What are keloid scars?
A keloid scar appears raised or enlarged, and can be red, pink or purple at first, before becoming pale, skin-coloured or darker than the neighbouring skin. These lumps are usually hairless, shiny and hard.
They are similar to hypertrophic scars, though hypertrophic scars do not extend past the original field of skin damage so they're smaller and can disappear on their own over time.
What causes keloids to form?
Keloid scars develop as a result of injury, inflammation, burns or very minor skin damage from a piercing, vaccination site, or acne spot, for example, which can then lead to excessive collagen deposition. They have an unpredictable evolution, meaning they can arise soon after the injury or not until months later. Keloids then spread beyond the borders of the original wound, sometimes lasting for years.
While most of us never develop a keloid scar, an estimated 10% of people do. Men and women are equally as likely to form keloids, while other contributing factors include:
- Darker skin tone
- Aged below 30
- Family history of keloids
- Being of Asian or Latino descent
- Systemic diseases, thyroid problems, hypertension
Symptoms of keloid scars
Keloids aren't harmful to your health, but they can lead to cosmetic concerns or confidence issues if they're located somewhere very visible, such as the face or earlobe. While most keloid scars are usually painless, some people experience the following symptoms:
- pain in the centre
- itching where the keloid meets normal skin
- a burning sensation
- restricted movement if the keloid is on a joint
How to reduce the risk of scarring
- Wound cleansing: As infections may increase the risk of abnormal scarring, always make sure that the wound is properly cleansed from particles, dirt and bacteria. Use the Elastoplast Wound Spray to cleanse the wound fast and easily.
- Wound protection: Make sure the wound is covered with an appropriate plaster or sterile wound dressing from Elastoplast. This will protect the wound from germs and bacteria which might enter the wound, delay wound healing and possibly cause wound infection.
- Moist wound healing: To reduce the risk of scarring and support a faster wound healing, experts recommend moist healing conditions. Apply the Elastoplast Wound Healing Ointment to create optimal healing conditions and support a fast wound healing with reduced risk of scarring.
Tips to prevent scars from forming
- Protect wounds and newly formed scars from the sun rays.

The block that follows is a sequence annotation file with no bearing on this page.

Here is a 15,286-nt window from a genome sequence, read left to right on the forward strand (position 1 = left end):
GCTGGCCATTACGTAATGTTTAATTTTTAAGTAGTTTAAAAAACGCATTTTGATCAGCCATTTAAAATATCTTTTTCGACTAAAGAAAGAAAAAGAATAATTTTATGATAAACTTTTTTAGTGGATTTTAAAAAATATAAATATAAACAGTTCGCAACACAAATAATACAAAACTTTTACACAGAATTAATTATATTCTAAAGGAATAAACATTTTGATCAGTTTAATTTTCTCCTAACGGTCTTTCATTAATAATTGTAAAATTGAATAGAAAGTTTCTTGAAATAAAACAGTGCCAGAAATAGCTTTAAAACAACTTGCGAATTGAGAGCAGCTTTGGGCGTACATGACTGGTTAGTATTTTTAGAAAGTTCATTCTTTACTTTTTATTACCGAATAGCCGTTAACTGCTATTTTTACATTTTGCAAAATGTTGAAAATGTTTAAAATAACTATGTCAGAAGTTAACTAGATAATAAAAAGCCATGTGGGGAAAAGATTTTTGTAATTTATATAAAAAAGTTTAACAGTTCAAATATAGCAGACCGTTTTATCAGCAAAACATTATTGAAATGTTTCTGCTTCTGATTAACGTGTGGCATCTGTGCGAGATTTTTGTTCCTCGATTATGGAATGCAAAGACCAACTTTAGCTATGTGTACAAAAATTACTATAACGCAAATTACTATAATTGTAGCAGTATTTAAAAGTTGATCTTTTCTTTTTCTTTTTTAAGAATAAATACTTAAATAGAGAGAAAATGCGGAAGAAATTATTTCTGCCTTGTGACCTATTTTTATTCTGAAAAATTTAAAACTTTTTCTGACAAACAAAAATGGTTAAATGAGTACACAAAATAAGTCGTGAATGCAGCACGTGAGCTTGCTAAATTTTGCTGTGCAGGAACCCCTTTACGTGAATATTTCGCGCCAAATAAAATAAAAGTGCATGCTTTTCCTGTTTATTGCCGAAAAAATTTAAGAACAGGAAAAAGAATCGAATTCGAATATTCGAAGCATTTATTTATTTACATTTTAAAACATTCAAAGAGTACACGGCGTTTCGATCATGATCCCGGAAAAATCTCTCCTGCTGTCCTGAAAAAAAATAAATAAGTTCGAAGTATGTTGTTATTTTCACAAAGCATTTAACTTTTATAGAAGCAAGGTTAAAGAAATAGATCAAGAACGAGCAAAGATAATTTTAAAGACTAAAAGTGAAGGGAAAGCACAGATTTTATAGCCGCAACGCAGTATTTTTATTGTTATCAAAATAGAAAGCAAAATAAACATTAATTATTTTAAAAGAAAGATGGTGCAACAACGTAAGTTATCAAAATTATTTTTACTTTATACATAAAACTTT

- Do not expose wounds and newly formed scars to extreme temperatures.
- Avoid exercises or activities that cause tension to the scar tissue.
- Only have stitches removed when suitable, because taking them out too early or delaying the process can interfere with wound healing.
- Avoid deliberate cuts or breaks in the skin like tattoos or piercings, especially on the earlobes.
How to get rid of keloid scars
For scar treatment, use Elastoplast Scar Reducer Patches to reduce the visibility of raised and coloured scars, while making them flatter, softer and lighter. These discreet, transparent scar reducer patches are made of flexible and breathable material.
They are a safe and efficient way to effectively reduce raised and coloured hypertrophic scars or keloid scars, with first results noticeable after three or four weeks.
Treatments for keloid scars
Surgical removal may be recommended for very large keloid scars, or an older keloid, which must be performed by a specialised plastic surgeon to ensure tension is minimised during wound closure. After surgery, the rate of return for keloid scarring can be high, but the benefits of removing a large keloid may outweigh the risk of post-surgery scarring. Studies support surgery and post-operative radiotherapy as a long term solution to keloid growth, though the radiation carries a very small risk of long-term development of cancer (less than 0.07%). This small risk must be weighed against this solution to keloid scars.
Cryosurgery, which involves freezing early scars with liquid nitrogen to prevent them from growing, is another effective keloid scar treatment. After surgery, your doctor may then recommend corticosteroid injections to reduce inflammation and lower the risk of the keloid returning.
Laser therapy uses high beams of light to resurface the keloid to reduce redness and create a smoother appearance with the surrounding skin. However, this does not make the scar any smaller and there's a risk this can actually increase scarring. Laser treatment is also used for other types of skin scarring, all carrying similar benefits and risks. Other treatment options include silicone gel, pressure dressings, emollients, corticosteroid injections, oral or topical tranilast (to inhibit collagen synthesis) and skin needling.